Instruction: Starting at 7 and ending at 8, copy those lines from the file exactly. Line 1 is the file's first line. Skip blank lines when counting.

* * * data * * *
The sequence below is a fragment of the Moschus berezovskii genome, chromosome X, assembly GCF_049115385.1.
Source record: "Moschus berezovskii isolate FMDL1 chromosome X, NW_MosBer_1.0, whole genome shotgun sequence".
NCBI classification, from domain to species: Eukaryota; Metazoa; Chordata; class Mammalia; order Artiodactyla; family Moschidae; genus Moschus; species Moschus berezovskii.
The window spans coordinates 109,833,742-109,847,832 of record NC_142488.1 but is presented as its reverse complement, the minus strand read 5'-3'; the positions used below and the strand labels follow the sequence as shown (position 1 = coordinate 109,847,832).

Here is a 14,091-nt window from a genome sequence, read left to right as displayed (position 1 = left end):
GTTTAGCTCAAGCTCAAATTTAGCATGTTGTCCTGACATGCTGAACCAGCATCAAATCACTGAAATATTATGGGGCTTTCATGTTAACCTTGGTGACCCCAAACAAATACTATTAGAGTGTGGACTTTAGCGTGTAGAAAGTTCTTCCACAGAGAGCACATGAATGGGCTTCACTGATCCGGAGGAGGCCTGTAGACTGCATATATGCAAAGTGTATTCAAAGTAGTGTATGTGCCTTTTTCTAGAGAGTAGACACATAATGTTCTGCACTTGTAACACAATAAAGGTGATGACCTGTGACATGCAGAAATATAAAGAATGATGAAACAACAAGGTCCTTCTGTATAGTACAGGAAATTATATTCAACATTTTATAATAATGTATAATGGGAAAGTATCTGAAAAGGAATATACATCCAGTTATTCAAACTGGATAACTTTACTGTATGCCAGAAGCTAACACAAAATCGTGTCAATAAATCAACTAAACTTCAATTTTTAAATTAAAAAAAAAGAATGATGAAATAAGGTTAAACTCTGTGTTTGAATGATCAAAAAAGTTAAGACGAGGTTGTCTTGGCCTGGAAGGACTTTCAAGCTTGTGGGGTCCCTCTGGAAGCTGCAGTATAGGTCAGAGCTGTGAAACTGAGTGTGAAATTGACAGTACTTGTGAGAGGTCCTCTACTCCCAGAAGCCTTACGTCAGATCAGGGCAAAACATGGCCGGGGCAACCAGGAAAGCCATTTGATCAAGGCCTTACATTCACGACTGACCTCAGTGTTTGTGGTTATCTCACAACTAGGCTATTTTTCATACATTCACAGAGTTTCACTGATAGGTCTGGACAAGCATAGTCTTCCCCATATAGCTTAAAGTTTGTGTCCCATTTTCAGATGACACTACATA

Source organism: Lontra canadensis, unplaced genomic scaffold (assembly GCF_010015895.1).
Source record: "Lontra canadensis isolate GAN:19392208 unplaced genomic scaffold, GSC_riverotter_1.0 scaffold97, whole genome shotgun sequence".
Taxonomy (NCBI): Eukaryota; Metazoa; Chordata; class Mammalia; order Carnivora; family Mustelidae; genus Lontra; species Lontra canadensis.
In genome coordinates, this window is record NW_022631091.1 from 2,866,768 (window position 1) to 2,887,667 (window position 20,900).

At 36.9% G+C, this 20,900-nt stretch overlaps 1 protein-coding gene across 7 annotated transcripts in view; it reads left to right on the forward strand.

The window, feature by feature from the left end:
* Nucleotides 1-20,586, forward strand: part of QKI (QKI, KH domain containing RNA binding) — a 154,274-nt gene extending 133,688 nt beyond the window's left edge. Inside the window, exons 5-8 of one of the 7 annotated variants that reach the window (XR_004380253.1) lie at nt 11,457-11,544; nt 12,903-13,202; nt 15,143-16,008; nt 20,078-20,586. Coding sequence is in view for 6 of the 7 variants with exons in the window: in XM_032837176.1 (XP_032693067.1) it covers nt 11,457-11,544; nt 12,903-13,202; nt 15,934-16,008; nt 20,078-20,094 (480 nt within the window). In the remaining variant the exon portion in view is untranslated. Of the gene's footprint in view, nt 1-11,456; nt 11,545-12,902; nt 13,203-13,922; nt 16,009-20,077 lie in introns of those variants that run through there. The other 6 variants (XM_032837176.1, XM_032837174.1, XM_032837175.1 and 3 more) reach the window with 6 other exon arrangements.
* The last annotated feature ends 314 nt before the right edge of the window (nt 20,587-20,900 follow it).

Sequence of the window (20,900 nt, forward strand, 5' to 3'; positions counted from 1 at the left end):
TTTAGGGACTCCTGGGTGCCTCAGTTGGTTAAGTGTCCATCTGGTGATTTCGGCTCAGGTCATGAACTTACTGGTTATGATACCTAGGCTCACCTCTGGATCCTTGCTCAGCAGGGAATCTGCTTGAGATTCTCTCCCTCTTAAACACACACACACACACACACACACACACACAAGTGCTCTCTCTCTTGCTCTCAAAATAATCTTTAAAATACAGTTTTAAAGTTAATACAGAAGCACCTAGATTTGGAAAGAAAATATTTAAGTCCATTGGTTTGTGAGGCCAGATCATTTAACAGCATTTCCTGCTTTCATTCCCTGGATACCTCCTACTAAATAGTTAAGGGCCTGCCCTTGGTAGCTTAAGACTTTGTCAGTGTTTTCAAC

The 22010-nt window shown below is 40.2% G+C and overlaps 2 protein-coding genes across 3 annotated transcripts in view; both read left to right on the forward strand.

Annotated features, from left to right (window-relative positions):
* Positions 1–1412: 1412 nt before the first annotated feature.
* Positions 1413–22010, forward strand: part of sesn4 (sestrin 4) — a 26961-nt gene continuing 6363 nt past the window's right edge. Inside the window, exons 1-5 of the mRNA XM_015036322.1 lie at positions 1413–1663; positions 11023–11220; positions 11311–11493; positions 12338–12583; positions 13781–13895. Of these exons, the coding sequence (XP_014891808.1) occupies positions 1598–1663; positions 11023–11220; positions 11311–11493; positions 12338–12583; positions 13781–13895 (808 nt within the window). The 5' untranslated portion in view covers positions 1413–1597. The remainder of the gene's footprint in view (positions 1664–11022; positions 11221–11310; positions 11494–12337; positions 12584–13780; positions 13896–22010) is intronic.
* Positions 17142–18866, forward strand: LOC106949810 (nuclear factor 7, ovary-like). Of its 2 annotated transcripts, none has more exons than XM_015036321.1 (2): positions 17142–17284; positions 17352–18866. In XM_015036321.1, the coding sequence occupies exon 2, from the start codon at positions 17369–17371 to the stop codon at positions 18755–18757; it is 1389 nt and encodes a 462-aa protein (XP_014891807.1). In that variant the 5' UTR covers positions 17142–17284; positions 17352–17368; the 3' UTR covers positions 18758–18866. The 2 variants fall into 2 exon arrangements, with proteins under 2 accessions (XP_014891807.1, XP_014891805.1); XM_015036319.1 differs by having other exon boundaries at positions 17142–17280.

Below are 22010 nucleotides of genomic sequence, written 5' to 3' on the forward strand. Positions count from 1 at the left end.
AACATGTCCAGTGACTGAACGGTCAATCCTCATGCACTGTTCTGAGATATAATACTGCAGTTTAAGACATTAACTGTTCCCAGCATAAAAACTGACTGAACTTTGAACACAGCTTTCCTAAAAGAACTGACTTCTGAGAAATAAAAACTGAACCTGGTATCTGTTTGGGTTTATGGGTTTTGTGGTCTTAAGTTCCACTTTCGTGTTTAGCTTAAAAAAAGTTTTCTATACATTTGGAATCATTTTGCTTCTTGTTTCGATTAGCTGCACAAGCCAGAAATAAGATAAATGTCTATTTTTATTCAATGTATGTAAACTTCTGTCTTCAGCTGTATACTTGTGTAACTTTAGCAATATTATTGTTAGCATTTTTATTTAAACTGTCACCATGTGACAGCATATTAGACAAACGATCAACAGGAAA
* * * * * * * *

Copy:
Source organism: Lontra canadensis, unplaced genomic scaffold (assembly GCF_010015895.1).
Source record: "Lontra canadensis isolate GAN:19392208 unplaced genomic scaffold, GSC_riverotter_1.0 scaffold97, whole genome shotgun sequence".